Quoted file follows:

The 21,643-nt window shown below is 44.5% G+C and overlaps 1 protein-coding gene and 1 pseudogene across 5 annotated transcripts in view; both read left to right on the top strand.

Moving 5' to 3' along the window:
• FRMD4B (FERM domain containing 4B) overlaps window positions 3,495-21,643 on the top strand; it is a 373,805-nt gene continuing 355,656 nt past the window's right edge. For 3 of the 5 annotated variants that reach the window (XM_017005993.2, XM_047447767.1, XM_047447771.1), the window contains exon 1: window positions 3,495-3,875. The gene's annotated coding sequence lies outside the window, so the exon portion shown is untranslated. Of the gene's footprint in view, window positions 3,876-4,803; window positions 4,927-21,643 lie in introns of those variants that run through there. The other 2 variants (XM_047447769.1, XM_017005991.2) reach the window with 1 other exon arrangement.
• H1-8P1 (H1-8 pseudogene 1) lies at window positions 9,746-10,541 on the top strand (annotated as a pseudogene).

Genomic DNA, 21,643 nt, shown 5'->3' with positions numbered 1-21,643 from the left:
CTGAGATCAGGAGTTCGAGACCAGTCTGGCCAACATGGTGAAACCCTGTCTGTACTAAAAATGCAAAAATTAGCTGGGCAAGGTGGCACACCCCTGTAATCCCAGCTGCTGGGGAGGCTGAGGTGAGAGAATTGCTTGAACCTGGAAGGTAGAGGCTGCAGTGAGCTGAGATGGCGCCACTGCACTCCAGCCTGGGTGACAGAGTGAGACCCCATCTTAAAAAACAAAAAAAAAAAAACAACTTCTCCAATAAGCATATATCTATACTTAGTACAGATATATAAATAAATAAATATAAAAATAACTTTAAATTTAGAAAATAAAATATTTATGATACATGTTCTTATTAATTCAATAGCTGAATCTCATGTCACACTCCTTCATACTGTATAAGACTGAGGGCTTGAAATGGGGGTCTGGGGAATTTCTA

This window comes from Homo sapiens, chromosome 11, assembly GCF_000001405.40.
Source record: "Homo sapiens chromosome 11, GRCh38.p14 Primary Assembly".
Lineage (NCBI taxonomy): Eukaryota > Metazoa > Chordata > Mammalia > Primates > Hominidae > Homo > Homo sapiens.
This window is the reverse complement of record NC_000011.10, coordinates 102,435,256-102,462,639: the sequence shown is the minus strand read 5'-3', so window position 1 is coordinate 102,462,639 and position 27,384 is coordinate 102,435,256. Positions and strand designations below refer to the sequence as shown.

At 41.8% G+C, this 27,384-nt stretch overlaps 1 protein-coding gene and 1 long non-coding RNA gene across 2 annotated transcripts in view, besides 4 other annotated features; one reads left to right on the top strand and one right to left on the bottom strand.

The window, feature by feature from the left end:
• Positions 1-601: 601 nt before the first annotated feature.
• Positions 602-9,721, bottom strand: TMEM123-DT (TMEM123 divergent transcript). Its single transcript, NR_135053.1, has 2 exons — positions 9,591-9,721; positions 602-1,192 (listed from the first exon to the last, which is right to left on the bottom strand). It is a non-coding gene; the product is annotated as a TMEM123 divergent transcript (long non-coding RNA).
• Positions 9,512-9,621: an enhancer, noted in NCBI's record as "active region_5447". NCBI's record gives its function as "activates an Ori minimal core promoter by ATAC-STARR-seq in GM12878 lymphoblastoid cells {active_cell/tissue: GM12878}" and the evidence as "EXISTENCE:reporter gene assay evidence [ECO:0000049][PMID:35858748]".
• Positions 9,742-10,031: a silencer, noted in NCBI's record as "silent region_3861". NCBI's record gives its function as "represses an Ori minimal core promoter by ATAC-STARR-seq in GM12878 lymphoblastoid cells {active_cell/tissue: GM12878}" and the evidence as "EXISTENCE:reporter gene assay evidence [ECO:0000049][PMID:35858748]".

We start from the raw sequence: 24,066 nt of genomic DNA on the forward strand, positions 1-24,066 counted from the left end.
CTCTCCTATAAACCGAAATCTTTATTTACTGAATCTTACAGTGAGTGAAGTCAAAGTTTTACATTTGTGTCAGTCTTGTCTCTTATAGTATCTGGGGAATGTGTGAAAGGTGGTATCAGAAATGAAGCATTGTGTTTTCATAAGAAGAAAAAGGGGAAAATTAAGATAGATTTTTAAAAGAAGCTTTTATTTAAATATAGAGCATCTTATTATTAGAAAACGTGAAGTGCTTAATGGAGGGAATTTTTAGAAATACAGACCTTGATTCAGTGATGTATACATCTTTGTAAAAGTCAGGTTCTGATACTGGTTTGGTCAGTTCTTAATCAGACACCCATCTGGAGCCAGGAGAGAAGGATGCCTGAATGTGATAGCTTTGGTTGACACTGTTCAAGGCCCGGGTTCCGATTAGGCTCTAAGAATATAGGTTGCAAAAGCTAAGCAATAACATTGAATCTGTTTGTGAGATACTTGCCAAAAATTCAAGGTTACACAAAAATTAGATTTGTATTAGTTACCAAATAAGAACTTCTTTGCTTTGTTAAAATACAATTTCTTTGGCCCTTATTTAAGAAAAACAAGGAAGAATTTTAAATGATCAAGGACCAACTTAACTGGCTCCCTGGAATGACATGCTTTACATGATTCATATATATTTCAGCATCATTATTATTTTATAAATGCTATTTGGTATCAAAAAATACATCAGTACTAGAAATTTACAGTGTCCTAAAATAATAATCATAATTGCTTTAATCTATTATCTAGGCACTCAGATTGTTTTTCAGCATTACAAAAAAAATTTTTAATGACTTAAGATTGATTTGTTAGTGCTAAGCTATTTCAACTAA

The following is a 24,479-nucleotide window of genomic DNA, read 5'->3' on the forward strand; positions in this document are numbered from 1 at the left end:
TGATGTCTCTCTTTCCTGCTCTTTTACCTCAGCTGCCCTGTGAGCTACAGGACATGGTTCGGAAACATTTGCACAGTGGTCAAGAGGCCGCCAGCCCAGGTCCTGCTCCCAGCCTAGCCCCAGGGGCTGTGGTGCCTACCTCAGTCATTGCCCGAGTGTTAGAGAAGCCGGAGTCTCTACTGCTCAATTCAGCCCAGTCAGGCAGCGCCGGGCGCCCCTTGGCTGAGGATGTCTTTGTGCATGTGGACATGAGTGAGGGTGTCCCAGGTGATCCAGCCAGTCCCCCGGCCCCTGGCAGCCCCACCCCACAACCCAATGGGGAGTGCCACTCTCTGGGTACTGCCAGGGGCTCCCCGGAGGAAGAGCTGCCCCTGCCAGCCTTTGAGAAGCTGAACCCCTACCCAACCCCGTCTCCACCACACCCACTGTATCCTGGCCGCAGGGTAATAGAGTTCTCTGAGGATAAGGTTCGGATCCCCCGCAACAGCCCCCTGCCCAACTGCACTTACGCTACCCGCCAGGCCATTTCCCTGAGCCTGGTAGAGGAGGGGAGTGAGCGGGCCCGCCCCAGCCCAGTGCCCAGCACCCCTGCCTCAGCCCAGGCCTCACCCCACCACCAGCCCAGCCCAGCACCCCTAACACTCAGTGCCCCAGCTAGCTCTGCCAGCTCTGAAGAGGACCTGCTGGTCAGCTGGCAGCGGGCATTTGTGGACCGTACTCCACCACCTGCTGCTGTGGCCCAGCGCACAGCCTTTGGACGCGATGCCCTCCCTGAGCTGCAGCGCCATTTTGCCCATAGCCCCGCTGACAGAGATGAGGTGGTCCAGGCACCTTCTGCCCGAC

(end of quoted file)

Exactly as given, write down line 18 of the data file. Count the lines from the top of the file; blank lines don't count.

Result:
CTCTCCTATAAACCGAAATCTTTATTTACTGAATCTTACAGTGAGTGAAGTCAAAGTTTTACATTTGTGTCAGTCTTGTCTCTTATAGTATCTGGGGAATGTGTGAAAGGTGGTATCAGAAATGAAGCATTGTGTTTTCATAAGAAGAAAAAGGGGAAAATTAAGATAGATTTTTAAAAGAAGCTTTTATTTAAATATAGAGCATCTTATTATTAGAAAACGTGAAGTGCTTAATGGAGGGAATTTTTAGAAATACAGACCTTGATTCAGTGATGTATACATCTTTGTAAAAGTCAGGTTCTGATACTGGTTTGGTCAGTTCTTAATCAGACACCCATCTGGAGCCAGGAGAGAAGGATGCCTGAATGTGATAGCTTTGGTTGACACTGTTCAAGGCCCGGGTTCCGATTAGGCTCTAAGAATATAGGTTGCAAAAGCTAAGCAATAACATTGAATCTGTTTGTGAGATACTTGCCAAAAATTCAAGGTTACACAAAAATTAGATTTGTATTAGTTACCAAATAAGAACTTCTTTGCTTTGTTAAAATACAATTTCTTTGGCCCTTATTTAAGAAAAACAAGGAAGAATTTTAAATGATCAAGGACCAACTTAACTGGCTCCCTGGAATGACATGCTTTACATGATTCATATATATTTCAGCATCATTATTATTTTATAAATGCTATTTGGTATCAAAAAATACATCAGTACTAGAAATTTACAGTGTCCTAAAATAATAATCATAATTGCTTTAATCTATTATCTAGGCACTCAGATTGTTTTTCAGCATTACAAAAAAAATTTTTAATGACTTAAGATTGATTTGTTAGTGCTAAGCTATTTCAACTAA